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12 Myths Everyone Believes About Money

We know that money doesn't grow on trees, but there's still a few weird myths we believe. But Zopa - the people who cut out banks to give customers better rates, know a thing or two about money and how best to make it work harder for you.

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1. It takes money to make money


This is just a myth that the mega-rich have started to keep the little man down. Successful start-ups can begin when people invest time, training or energy rather than massive cash injections. And there's nothing to say the money has to come from you: you can use crowdfunding sites like indiegogo or Kickstarter to get financial support on a good idea in order to make it happen.

2. Buying your own place is better than renting / Via

It depends on the area you buy in. Property prices ebb and flow so if you buy before a property bubble bursts, you could find yourself in negative equity.

You've also got to think about cost of living (property taxes and maintenance - landlords pay for the majority of repairs, unless you've got a bad 'un) and quality of life: can you live closer to work in a nicer place if you carry on renting? Why buy a smaller place, especially if you'll be adding time and travel costs to your day?

3. Doing up your home is a good investment

David Attenborough/ BBC Earth/ Amazing Orangutans / Via

People make the mistake of pouring money into improvements that won't see any returns: you might want a second sitting room instead of a garage, but in a street with no resident parking, you've just lost a major bargaining chip.

4. Only greedy people get wealthy


Some of the biggest philanthropists are wealthy, while some of the biggest misers are poor. Though there's been some studies that show that power (not money) makes people less empathetic to others, there's no reason why good guys can't become wealthy.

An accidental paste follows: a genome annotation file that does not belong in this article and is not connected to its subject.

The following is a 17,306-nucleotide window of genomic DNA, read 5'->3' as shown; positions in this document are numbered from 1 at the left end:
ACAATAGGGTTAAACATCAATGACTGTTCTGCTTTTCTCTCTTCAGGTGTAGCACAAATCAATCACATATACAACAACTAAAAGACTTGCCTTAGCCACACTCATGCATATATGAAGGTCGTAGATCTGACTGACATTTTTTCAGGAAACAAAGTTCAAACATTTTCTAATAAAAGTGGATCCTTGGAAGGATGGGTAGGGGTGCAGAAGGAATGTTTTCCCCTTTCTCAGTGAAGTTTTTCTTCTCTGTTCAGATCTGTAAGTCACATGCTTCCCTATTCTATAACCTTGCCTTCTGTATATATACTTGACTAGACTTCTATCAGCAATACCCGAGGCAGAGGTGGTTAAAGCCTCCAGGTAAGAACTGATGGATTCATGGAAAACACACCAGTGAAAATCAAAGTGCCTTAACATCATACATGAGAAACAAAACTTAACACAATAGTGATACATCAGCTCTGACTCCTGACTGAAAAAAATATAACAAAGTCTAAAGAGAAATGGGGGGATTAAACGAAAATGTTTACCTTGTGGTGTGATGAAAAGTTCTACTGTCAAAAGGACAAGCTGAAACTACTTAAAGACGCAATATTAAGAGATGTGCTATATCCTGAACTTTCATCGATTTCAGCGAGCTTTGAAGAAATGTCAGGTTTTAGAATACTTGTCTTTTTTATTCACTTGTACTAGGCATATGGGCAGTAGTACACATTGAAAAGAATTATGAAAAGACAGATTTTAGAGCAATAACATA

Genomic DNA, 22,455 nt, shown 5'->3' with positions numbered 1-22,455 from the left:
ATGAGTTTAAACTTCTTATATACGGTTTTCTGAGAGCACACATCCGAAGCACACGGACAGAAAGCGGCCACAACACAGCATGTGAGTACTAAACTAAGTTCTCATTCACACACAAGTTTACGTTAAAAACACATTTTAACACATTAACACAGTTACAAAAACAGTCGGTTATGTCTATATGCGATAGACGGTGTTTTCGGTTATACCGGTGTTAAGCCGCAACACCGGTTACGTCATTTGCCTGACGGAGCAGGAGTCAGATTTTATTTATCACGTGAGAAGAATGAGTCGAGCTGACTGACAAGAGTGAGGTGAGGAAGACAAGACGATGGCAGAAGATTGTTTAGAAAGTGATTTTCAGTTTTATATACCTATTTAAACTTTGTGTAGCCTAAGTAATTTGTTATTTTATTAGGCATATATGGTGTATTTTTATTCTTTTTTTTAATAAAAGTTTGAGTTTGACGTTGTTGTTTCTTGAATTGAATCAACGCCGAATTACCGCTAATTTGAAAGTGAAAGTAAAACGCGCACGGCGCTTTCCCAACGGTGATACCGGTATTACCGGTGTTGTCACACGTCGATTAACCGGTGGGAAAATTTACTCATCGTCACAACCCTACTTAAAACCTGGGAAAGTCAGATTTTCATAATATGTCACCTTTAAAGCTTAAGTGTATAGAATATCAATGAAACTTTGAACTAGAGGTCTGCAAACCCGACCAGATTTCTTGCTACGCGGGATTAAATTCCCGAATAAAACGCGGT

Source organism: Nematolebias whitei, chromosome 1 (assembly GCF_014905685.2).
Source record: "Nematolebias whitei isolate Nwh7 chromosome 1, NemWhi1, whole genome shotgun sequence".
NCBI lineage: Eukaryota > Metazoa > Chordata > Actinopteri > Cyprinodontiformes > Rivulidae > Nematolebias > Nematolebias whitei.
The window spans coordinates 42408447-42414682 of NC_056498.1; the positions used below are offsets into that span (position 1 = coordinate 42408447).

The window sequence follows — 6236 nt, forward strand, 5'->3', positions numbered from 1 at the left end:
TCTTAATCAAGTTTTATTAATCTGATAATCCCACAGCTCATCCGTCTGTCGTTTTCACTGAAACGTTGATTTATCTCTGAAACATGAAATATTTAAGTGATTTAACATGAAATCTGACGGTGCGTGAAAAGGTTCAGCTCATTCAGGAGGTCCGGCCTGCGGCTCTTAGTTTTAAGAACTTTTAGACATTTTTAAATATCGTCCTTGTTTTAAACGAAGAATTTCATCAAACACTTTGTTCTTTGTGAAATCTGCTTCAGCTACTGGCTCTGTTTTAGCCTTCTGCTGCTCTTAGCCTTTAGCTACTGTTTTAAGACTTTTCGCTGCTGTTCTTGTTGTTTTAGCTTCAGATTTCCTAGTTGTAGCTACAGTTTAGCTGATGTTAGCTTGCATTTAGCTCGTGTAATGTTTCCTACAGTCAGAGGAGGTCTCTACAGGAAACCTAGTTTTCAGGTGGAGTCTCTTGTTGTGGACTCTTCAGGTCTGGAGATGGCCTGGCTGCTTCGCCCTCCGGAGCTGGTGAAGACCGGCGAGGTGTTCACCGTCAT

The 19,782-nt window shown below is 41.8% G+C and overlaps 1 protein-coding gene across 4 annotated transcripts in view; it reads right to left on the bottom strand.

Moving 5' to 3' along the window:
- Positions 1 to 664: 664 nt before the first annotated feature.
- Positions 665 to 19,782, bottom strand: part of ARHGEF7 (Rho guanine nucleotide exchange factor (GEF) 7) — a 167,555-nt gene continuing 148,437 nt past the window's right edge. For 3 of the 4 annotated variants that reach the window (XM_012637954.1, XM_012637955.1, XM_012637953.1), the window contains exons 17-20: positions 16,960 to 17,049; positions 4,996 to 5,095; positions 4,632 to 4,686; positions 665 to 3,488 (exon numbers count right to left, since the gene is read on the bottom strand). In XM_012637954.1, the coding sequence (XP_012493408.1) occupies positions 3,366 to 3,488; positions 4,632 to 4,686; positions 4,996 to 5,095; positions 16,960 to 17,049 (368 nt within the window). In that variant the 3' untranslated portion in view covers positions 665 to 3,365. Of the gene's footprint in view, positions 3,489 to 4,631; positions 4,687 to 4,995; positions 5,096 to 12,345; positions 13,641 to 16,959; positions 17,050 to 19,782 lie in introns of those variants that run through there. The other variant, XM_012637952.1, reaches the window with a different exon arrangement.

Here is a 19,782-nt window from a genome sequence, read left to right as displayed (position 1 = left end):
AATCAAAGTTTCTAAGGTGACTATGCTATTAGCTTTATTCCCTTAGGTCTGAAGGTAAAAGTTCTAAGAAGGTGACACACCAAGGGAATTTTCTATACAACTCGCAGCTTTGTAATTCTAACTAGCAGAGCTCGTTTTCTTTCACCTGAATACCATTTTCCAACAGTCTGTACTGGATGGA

5. Paying in cash will help you save money / Via

While studies have found that people spend more when they shop with cards (because it is invisible, therefore free, money, right?) it's too easy to spend cash when you have it in your pocket.

If you want to be disciplined, the best way is to draw all your money out for the week and put a daily allowance into seven separate envelopes.

NB: Keep in mind, if you don't use cards, ever you can't take advantage of their cash-back incentives, points, or other perks like purchase protection. And if you lose a wallet fat with cash, that's it gone for good.

6. You should save 10% of your income


Most people don't realise that this means "As long as you start by age 25 and never stop saving 10% of every pound you earn until age 65."

They also don't realise that you need to save this for your retirement - using the money for a deposit, nice holiday or anything else brings you back to zero.

7. Tradition dictates that an engagement ring should cost two months worth of salary / Via

This 'tradition' was made up by jewellery companies to increase their profit margins. Spend whatever you want - and it doesn't even have to be a diamond.

8. You need a perfectly clean credit history to get a loan / Via

Not true. Every lender scores you differently when assessing whether or not to lend you money. There’s not some catch-all naughty or nice list of credit out there.

To give yourself a fighting chance of gaining credit make sure you’re on the electoral role and are on top of your payments for any existing debt.

9. You can build up your credit score by maxing out your credit cards then paying it off / Via

Spending over your limit may trigger further charges, so if you spend £100 of a £150 available balance each month, you may want to consider asking to increase your limit to £200, and still spend £100 each month – all while making sure you pay it off on time.

11. You're too young to start a pension

Benjamin Loo / Getty images

You're never too young to start a pension, even though most of us don't bother until we're in our 30s. If you started to put £75 a month into a stakeholder pension when you were 21 you could retire at 65 with a rainy day fund of £337,000 (£12,700 a year).

If you did the same at 30 your pension would only be worth £171,000 (£6,470 a year).